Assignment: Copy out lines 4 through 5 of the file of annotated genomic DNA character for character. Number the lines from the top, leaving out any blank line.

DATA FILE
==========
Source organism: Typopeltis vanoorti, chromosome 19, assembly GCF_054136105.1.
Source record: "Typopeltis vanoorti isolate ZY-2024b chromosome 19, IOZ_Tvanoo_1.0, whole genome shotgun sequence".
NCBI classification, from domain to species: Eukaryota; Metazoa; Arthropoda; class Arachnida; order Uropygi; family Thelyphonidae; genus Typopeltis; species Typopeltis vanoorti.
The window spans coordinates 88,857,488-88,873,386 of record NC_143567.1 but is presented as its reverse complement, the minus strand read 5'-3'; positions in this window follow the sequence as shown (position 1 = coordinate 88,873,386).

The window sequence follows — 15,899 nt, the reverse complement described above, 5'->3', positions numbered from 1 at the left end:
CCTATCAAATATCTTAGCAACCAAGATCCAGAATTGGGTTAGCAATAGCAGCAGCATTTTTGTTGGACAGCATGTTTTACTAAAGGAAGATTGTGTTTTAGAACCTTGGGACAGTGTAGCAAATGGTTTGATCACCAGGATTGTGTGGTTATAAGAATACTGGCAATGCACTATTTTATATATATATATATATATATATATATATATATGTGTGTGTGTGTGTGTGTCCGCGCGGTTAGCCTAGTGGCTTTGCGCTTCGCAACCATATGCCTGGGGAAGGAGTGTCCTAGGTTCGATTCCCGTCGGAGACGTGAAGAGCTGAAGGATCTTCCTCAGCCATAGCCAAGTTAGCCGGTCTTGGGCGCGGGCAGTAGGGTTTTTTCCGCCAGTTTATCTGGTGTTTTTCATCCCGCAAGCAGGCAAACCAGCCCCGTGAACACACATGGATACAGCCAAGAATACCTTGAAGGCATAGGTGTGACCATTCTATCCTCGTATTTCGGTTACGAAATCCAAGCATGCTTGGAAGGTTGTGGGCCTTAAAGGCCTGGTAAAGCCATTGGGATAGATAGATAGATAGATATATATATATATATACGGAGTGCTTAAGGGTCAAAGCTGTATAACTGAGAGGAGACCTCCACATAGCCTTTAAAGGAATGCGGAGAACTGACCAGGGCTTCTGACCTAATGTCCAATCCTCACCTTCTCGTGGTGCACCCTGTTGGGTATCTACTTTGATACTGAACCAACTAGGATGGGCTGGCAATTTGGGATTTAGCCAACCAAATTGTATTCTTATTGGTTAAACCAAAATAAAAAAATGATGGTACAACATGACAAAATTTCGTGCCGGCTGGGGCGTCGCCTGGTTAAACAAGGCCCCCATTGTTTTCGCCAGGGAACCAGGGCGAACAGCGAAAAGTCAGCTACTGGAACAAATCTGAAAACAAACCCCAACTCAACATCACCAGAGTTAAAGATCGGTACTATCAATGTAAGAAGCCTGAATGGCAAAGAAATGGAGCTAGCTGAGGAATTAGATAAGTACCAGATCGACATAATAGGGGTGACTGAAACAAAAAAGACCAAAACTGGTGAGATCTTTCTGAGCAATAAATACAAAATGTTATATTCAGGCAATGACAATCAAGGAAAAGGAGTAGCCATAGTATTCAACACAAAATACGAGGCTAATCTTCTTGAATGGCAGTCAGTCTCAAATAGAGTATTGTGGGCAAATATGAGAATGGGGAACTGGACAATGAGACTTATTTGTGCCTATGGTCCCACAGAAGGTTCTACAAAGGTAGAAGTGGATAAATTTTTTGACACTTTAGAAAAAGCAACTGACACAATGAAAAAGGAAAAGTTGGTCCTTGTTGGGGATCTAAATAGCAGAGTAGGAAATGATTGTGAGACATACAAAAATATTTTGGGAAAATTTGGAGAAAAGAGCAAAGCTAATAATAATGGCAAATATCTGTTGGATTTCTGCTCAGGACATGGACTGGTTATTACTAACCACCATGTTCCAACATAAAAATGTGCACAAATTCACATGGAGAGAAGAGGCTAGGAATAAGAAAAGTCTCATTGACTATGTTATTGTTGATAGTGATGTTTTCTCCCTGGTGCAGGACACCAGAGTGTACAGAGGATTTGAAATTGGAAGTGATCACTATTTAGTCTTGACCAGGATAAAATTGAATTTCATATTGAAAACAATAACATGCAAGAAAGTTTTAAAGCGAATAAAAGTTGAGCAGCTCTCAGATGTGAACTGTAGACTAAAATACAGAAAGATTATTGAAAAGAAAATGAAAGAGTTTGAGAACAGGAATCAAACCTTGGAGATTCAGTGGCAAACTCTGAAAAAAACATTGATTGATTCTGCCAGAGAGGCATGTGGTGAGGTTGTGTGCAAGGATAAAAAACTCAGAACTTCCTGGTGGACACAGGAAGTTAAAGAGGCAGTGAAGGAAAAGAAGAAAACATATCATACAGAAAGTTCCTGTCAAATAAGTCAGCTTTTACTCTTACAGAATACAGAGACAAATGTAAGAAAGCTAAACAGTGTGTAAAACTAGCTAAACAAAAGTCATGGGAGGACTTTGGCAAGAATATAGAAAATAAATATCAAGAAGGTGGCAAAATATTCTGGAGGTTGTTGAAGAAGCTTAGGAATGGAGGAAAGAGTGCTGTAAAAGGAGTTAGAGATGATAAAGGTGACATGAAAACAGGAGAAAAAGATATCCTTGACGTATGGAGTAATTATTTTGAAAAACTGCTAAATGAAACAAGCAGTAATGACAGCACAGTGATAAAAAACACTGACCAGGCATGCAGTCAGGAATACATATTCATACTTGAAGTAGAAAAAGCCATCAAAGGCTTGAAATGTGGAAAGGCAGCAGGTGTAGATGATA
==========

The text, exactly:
The window spans coordinates 88,857,488-88,873,386 of record NC_143567.1 but is presented as its reverse complement, the minus strand read 5'-3'; positions in this window follow the sequence as shown (position 1 = coordinate 88,873,386).

The window sequence follows — 15,899 nt, the reverse complement described above, 5'->3', positions numbered from 1 at the left end: